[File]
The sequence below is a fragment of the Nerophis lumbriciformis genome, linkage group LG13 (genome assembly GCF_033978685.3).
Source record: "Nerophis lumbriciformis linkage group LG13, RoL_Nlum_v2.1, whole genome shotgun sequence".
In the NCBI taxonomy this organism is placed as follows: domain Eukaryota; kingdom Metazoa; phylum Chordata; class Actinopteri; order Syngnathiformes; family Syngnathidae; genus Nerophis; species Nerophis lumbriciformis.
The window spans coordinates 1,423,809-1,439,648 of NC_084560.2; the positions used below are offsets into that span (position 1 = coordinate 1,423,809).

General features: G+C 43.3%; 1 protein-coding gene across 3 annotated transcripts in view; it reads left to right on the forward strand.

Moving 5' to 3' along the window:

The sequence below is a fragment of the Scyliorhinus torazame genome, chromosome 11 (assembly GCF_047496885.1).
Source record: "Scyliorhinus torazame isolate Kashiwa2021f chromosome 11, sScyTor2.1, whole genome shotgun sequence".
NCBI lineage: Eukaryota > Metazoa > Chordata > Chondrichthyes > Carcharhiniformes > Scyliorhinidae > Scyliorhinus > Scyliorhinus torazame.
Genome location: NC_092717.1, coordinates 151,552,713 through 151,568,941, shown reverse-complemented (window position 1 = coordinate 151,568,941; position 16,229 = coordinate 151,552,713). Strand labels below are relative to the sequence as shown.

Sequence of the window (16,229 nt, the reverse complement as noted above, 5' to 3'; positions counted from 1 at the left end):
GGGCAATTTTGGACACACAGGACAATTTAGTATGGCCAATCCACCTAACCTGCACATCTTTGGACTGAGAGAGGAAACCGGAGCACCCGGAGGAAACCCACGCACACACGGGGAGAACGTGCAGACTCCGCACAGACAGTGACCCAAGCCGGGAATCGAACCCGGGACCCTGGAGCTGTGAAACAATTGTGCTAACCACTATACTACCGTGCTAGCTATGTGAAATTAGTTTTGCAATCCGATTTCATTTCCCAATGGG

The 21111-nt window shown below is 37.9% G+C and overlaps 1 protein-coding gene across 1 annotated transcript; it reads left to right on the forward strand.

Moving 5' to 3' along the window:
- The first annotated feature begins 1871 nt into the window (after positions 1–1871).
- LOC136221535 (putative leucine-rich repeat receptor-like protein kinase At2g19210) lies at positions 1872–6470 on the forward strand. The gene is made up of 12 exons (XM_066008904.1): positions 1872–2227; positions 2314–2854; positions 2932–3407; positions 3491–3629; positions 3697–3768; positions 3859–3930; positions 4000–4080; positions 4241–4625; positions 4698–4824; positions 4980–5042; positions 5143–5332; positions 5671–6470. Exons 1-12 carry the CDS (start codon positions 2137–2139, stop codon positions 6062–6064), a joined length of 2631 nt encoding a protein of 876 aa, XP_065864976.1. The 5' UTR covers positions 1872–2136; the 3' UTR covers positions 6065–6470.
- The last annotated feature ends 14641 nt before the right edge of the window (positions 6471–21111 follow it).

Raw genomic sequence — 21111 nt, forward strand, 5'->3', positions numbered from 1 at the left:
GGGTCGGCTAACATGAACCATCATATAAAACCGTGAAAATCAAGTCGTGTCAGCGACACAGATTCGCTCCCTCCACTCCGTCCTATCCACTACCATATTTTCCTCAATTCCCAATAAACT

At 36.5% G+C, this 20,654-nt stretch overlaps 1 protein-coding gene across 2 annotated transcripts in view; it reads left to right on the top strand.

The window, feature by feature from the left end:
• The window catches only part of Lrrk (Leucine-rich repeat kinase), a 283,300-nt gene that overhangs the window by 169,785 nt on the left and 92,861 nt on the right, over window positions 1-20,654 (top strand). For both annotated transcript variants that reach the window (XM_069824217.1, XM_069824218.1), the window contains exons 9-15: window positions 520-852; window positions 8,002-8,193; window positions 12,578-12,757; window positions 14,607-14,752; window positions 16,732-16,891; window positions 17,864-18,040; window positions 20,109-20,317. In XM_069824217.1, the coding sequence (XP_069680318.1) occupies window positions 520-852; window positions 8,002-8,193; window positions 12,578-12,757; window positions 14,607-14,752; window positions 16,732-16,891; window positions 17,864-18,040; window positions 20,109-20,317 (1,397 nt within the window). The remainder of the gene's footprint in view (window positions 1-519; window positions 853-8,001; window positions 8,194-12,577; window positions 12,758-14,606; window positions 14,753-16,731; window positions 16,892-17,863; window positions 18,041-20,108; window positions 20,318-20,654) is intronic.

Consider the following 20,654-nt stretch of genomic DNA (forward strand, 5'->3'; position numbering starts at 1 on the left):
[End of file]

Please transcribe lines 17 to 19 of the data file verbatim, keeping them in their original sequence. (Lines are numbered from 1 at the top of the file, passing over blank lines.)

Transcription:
- The last annotated feature ends 14641 nt before the right edge of the window (positions 6471–21111 follow it).

Raw genomic sequence — 21111 nt, forward strand, 5'->3', positions numbered from 1 at the left:
GGGTCGGCTAACATGAACCATCATATAAAACCGTGAAAATCAAGTCGTGTCAGCGACACAGATTCGCTCCCTCCACTCCGTCCTATCCACTACCATATTTTCCTCAATTCCCAATAAACT